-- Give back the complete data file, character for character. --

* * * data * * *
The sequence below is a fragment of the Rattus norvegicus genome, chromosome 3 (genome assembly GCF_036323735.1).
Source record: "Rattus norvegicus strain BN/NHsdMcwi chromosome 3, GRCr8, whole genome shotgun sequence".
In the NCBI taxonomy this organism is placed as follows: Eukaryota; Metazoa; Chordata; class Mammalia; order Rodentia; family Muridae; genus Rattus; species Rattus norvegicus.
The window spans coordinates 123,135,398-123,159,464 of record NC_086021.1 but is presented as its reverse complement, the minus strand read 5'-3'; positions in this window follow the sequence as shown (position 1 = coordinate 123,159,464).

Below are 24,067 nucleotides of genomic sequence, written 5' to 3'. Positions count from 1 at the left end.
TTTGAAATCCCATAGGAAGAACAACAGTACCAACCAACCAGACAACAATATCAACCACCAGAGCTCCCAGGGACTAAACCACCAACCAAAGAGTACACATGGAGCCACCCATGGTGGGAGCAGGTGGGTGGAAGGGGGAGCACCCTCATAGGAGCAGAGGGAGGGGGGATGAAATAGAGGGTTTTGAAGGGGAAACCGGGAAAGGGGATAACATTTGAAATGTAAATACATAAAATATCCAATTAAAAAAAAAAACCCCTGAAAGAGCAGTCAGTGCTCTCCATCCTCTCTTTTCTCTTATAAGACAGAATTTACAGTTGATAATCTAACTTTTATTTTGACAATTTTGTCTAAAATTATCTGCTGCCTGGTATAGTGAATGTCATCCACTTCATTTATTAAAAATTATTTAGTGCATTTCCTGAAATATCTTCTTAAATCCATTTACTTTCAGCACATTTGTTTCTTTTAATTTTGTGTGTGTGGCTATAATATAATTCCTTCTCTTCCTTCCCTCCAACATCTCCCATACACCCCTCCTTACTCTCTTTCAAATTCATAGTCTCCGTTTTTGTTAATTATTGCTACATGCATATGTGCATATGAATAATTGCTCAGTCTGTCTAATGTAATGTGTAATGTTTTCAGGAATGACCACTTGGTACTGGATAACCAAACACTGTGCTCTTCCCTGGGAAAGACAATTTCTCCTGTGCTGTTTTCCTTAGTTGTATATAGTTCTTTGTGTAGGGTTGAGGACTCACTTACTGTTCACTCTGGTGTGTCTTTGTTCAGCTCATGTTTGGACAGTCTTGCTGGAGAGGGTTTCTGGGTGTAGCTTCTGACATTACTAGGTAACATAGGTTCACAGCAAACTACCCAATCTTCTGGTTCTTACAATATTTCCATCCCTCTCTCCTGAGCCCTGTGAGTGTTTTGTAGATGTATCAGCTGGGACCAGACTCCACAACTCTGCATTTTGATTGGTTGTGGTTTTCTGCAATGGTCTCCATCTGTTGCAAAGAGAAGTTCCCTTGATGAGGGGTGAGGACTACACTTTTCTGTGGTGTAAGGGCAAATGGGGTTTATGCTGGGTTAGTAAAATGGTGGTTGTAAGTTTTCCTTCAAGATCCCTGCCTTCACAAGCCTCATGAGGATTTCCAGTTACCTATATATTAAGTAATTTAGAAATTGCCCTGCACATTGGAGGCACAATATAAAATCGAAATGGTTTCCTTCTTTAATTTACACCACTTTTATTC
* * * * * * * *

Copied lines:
The sequence below is a fragment of the Rattus norvegicus genome, chromosome 3 (genome assembly GCF_036323735.1).
Source record: "Rattus norvegicus strain BN/NHsdMcwi chromosome 3, GRCr8, whole genome shotgun sequence".
In the NCBI taxonomy this organism is placed as follows: Eukaryota; Metazoa; Chordata; class Mammalia; order Rodentia; family Muridae; genus Rattus; species Rattus norvegicus.
The window spans coordinates 123,135,398-123,159,464 of record NC_086021.1 but is presented as its reverse complement, the minus strand read 5'-3'; positions in this window follow the sequence as shown (position 1 = coordinate 123,159,464).

Below are 24,067 nucleotides of genomic sequence, written 5' to 3'. Positions count from 1 at the left end.
TTTGAAATCCCATAGGAAGAACAACAGTACCAACCAACCAGACAACAATATCAACCACCAGAGCTCCCAGGGACTAAACCACCAACCAAAGAGTACACATGGAGCCACCCATGGTGGGAGCAGGTGGGTGGAAGGGGGAGCACCCTCATAGGAGCAGAGGGAGGGGGGATGAAATAGAGGGTTTTGAAGGGGAAACCGGGAAAGGGGATAACATTTGAAATGTAAATACATAAAATATCCAATTAAAAAAAAAAACCCCTGAAAGAGCAGTCAGTGCTCTCCATCCTCTCTTTTCTCTTATAAGACAGAATTTACAGTTGATAATCTAACTTTTATTTTGACAATTTTGTCTAAAATTATCTGCTGCCTGGTATAGTGAATGTCATCCACTTCATTTATTAAAAATTATTTAGTGCATTTCCTGAAATATCTTCTTAAATCCATTTACTTTCAGCACATTTGTTTCTTTTAATTTTGTGTGTGTGGCTATAATATAATTCCTTCTCTTCCTTCCCTCCAACATCTCCCATACACCCCTCCTTACTCTCTTTCAAATTCATAGTCTCCGTTTTTGTTAATTATTGCTACATGCATATGTGCATATGAATAATTGCTCAGTCTGTCTAATGTAATGTGTAATGTTTTCAGGAATGACCACTTGGTACTGGATAACCAAACACTGTGCTCTTCCCTGGGAAAGACAATTTCTCCTGTGCTGTTTTCCTTAGTTGTATATAGTTCTTTGTGTAGGGTTGAGGACTCACTTACTGTTCACTCTGGTGTGTCTTTGTTCAGCTCATGTTTGGACAGTCTTGCTGGAGAGGGTTTCTGGGTGTAGCTTCTGACATTACTAGGTAACATAGGTTCACAGCAAACTACCCAATCTTCTGGTTCTTACAATATTTCCATCCCTCTCTCCTGAGCCCTGTGAGTGTTTTGTAGATGTATCAGCTGGGACCAGACTCCACAACTCTGCATTTTGATTGGTTGTGGTTTTCTGCAATGGTCTCCATCTGTTGCAAAGAGAAGTTCCCTTGATGAGGGGTGAGGACTACACTTTTCTGTGGTGTAAGGGCAAATGGGGTTTATGCTGGGTTAGTAAAATGGTGGTTGTAAGTTTTCCTTCAAGATCCCTGCCTTCACAAGCCTCATGAGGATTTCCAGTTACCTATATATTAAGTAATTTAGAAATTGCCCTGCACATTGGAGGCACAATATAAAATCGAAATGGTTTCCTTCTTTAATTTACACCACTTTTATTC